Re: Is C++ really used ?

"Jocelyn Coulmance" <>
12 May 1997 00:23:07 -0400

          From comp.compilers

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From: "Jocelyn Coulmance" <>
Newsgroups: comp.compilers
Date: 12 May 1997 00:23:07 -0400
Organization: maison
References: 97-04-156 97-05-016 97-05-125
Keywords: OOP, practice

Daniel J. Salomon ( wrote:
  > There were two significant shortcomings in the OOP design of our compiler:

Shankar Unni <> wrote
> And therein lies the crux of the discussion. Daniel is talking about
> an O-O design of a compiler, while the others are talking about
> implementing a compiler in C++. Needless to say, the discussion is at
> cross-purposes.
> Certainly using C++ as a more advanced C, with better encapsulation
> and type checking, is a great idea. I'm all for it, and in fact, have
> seen several compilers do this. No argument there.
> It's an altogether different thing to design a compiler in an object
> oriented fashion from the ground up.
> Daniel pointed out the two critical points at which the
> straightforward O-O paradigm breaks down: transforming ascii text into
> a parse tree, and transforming the tree back into optimized machine
> code.
> I think the key is that we must recognize that there are three
> "processes" involved here, conceptually. The first process parses the
> source code and produces a tree of objects.

You can easily produce an object-oriented parse tree out of BNF-like syntax
by considering three kinds of productions:
- aggregate productions
A ::= B C D
    which can be translated into
class A has three attributes : B C & D
- list productions
A ::= {B C}
    where B is the repeting element and C is an optional separator
    which can be translated into
class A is a list of Bs
- choice productions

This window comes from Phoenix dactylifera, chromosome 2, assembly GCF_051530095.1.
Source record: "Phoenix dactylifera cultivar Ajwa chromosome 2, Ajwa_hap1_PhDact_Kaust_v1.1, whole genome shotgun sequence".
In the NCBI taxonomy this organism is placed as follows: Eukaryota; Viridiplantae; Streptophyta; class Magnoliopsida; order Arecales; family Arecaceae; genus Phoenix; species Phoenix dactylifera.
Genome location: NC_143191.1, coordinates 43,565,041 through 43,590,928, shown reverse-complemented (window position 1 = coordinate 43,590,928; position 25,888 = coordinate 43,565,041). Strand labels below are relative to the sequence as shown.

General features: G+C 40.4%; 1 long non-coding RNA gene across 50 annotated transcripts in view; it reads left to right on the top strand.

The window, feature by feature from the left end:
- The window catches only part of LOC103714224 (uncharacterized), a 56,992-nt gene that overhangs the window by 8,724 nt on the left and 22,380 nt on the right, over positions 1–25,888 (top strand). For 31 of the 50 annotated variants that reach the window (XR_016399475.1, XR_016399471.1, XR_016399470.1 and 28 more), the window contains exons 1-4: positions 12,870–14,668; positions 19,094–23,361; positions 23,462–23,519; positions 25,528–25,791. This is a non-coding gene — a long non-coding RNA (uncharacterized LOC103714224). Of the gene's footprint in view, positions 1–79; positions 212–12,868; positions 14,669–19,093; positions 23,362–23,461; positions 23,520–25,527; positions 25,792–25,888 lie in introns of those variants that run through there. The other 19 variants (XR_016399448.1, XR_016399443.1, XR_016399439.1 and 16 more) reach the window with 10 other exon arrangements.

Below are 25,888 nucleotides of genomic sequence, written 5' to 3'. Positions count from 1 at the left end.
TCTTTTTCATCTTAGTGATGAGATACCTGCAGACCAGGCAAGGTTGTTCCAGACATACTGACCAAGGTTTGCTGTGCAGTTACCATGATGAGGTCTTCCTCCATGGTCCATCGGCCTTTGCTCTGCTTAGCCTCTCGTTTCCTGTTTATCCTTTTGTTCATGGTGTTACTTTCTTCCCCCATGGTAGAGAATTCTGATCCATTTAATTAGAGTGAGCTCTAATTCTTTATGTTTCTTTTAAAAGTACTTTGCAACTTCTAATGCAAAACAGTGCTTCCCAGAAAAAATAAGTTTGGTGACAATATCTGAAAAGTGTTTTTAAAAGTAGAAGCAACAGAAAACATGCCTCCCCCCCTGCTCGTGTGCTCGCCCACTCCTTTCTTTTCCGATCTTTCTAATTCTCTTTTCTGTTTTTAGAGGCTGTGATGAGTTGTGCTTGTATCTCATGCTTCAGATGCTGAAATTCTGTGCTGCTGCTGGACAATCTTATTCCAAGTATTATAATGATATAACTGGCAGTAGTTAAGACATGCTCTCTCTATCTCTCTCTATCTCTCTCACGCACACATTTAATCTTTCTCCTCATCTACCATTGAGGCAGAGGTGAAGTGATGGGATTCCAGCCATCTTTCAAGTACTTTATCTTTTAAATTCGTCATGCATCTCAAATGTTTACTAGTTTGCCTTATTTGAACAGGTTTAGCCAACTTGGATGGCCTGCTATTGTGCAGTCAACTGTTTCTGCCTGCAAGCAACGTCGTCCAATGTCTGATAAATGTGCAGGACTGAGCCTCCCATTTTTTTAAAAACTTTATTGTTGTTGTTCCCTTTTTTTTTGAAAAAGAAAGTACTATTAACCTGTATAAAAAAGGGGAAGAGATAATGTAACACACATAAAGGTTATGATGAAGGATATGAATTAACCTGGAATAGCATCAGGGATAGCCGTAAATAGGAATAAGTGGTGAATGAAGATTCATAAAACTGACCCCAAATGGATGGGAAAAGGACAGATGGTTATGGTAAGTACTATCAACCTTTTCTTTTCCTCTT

A ::= B | C | D
    which can be translated into
B derives from A
C derives from A
D derives form A
Writing a grammar with these sole kinds of productions allows you to
produce a parse tree without writing a single line of code (provided you
have the right tools...)

> Once the tree is created, the second "process" performs the entire
> frontend semantic analysis, and even generation of a first level of
> intermediate code, and can be designed in an object-oriented fashion
> ("analyze yourself"; "allocate storage for yourself"; "generate
> intermediate code for yourself"). You'd need the odd standalone global
> objects to manage storage allocation, etc., but overall, the whole
> thing can be pretty clean from an O-O point of view.

Semantic is also easily implemented given that every class corresponding
to a production has a validity method
Code generation is also possible using a design pattern such as the Visitor
This allows you to reuse your parse tree for other purposes (beautifiers,
generators, etc...)

> Once we descend into the third "process" (optimization and code
> generation), it's another ballgame once again. Most optimization
> algorithms used today are not readily amenable to an object-oriented
> implementation.

Many of the optimization algorithms can gain from being implemented in
an object-oriented way. For example, solving data-flow equations can
be made generic by using a design pattern such as the Strategy pattern.

> However, an object-oriented implementation is not necessary in order
> to achieve a modular optimizer design (where passes are
> interchangeable and intermixable) - SUIF is a good example of such a
> design, as are several commercial optimizers.

However, object-oriented techniques such as dynamic binding can
replace 'switch' statements and make your compiler run faster...

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